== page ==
cmn-censorship

Update: Another ISP exec just called and mentioned surprise at the wording of the order, saying that they don’t understand how ISPs can be expected to determine which sites have child pornography videos.

Earlier: India’s Department of Telecommunications (DoT) has forwarded a letter written to it by the Department of Electronics and Information Technology (Deity) to Internet Service Providers, which may or may not result in the removal of a block on porn sites in India.

An ISP representative, on condition of anonymity, told MediaNama that the letter states that: “The intermediaries are free not to disable any of the 857 URLs which do not have child pornography.”

What exactly does this mean?

1. Instead of canceling the order, the government appears to have passed the buck on to the ISPs: if child porn is found on any of the unblocked sites in the list, the ISPs will be held liable for the content under Section 79(3)(b). Now, how exactly are the ISPs expected to determine whether any of the 857 sites have child pornography or not? Can they be expected to watch each and every video, and determine whether someone in the porn video is above or below the age of 18? This is exactly the problem with the way Section 79 (3)(b) of the IT Act was drafted: it delegates the decision making from the judiciary to the ISP, when the ISP has no incentive to allow something to remain unblocked, and in fact, runs the risk of litigation if things remain unblocked.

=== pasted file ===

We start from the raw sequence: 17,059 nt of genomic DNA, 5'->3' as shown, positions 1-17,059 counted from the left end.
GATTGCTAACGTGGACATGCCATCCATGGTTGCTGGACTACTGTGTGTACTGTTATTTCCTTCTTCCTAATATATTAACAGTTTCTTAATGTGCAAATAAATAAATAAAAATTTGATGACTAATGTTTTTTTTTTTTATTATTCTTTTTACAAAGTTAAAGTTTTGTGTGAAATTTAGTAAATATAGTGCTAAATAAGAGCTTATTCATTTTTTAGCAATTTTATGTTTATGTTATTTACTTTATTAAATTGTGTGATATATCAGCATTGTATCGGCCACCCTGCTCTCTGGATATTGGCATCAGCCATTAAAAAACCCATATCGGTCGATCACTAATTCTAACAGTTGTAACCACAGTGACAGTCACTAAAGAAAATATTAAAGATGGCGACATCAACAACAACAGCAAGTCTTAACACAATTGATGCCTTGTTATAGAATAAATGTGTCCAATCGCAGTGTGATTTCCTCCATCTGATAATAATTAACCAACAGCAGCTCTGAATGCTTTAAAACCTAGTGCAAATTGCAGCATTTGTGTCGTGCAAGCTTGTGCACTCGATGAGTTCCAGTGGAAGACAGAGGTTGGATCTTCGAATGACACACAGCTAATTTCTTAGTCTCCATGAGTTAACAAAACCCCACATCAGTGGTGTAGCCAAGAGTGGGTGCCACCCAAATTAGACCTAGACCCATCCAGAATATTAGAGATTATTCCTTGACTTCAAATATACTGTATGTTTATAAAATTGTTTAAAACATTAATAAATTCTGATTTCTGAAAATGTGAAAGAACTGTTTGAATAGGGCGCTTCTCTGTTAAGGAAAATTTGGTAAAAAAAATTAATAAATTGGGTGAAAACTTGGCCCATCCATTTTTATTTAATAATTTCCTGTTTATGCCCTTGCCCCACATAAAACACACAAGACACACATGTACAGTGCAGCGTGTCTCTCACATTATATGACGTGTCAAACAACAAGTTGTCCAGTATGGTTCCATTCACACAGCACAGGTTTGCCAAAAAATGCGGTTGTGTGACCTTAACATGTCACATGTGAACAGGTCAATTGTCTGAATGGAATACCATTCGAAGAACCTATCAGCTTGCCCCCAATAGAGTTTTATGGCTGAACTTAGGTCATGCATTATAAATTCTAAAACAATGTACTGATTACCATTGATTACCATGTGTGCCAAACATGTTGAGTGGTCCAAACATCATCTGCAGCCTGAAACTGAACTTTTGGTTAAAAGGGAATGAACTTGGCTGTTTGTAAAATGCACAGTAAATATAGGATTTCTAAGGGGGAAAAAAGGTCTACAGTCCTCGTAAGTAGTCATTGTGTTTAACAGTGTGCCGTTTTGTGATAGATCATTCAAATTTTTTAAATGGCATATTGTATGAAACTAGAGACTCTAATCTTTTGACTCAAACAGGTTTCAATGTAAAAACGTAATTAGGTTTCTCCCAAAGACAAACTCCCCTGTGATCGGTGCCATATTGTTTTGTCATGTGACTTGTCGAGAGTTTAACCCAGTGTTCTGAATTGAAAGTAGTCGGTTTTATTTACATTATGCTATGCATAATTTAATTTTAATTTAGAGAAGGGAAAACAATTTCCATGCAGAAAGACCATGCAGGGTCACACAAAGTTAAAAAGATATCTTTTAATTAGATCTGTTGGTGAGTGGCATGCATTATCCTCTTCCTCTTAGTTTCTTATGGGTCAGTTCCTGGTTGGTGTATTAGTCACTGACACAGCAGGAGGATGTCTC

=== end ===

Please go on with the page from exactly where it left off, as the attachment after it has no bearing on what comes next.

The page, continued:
2. The way the order is worded indicates that it is entirely up to the ISP to unblock access to any of the 857 sites. It can choose to keep some URLs disabled if it wants.

So much for decisiveness from the government.

This order comes shortly after there was criticism of the government for issuing an order to block access to 857 websites in India, most of them porn sites.

Details of the initial order, and the issues with it, are here.